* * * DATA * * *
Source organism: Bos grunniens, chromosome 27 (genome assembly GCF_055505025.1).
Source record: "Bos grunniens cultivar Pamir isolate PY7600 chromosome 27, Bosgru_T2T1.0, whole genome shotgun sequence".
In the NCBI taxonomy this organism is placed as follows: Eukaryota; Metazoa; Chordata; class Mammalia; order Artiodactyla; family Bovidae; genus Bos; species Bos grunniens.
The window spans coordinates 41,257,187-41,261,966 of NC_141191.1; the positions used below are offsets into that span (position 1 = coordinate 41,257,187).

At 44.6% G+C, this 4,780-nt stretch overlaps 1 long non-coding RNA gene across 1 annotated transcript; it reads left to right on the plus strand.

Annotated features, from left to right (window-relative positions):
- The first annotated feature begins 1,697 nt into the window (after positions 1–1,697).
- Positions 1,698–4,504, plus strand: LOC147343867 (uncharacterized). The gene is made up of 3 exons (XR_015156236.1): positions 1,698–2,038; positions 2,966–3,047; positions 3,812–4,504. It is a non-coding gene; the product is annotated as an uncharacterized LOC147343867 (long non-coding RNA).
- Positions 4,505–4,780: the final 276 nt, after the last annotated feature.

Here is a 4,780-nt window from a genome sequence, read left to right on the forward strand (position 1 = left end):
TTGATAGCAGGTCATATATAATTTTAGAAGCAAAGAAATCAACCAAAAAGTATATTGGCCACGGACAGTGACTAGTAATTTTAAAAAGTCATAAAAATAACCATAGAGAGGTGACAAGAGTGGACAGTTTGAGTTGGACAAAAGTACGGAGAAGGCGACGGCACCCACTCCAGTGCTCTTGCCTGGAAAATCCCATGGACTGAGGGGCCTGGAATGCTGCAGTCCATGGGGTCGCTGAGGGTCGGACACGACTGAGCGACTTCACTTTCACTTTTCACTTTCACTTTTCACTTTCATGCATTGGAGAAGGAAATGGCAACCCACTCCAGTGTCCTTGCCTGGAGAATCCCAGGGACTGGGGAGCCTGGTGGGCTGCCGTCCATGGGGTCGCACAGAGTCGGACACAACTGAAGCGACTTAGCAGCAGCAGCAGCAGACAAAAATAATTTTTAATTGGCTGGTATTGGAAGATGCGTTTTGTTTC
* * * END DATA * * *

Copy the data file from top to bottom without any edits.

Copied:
Source organism: Bos grunniens, chromosome 27 (genome assembly GCF_055505025.1).
Source record: "Bos grunniens cultivar Pamir isolate PY7600 chromosome 27, Bosgru_T2T1.0, whole genome shotgun sequence".
In the NCBI taxonomy this organism is placed as follows: Eukaryota; Metazoa; Chordata; class Mammalia; order Artiodactyla; family Bovidae; genus Bos; species Bos grunniens.
The window spans coordinates 41,257,187-41,261,966 of NC_141191.1; the positions used below are offsets into that span (position 1 = coordinate 41,257,187).

At 44.6% G+C, this 4,780-nt stretch overlaps 1 long non-coding RNA gene across 1 annotated transcript; it reads left to right on the plus strand.

Annotated features, from left to right (window-relative positions):
- The first annotated feature begins 1,697 nt into the window (after positions 1–1,697).
- Positions 1,698–4,504, plus strand: LOC147343867 (uncharacterized). The gene is made up of 3 exons (XR_015156236.1): positions 1,698–2,038; positions 2,966–3,047; positions 3,812–4,504. It is a non-coding gene; the product is annotated as an uncharacterized LOC147343867 (long non-coding RNA).
- Positions 4,505–4,780: the final 276 nt, after the last annotated feature.

Here is a 4,780-nt window from a genome sequence, read left to right on the forward strand (position 1 = left end):
TTGATAGCAGGTCATATATAATTTTAGAAGCAAAGAAATCAACCAAAAAGTATATTGGCCACGGACAGTGACTAGTAATTTTAAAAAGTCATAAAAATAACCATAGAGAGGTGACAAGAGTGGACAGTTTGAGTTGGACAAAAGTACGGAGAAGGCGACGGCACCCACTCCAGTGCTCTTGCCTGGAAAATCCCATGGACTGAGGGGCCTGGAATGCTGCAGTCCATGGGGTCGCTGAGGGTCGGACACGACTGAGCGACTTCACTTTCACTTTTCACTTTCACTTTTCACTTTCATGCATTGGAGAAGGAAATGGCAACCCACTCCAGTGTCCTTGCCTGGAGAATCCCAGGGACTGGGGAGCCTGGTGGGCTGCCGTCCATGGGGTCGCACAGAGTCGGACACAACTGAAGCGACTTAGCAGCAGCAGCAGCAGACAAAAATAATTTTTAATTGGCTGGTATTGGAAGATGCGTTTTGTTTC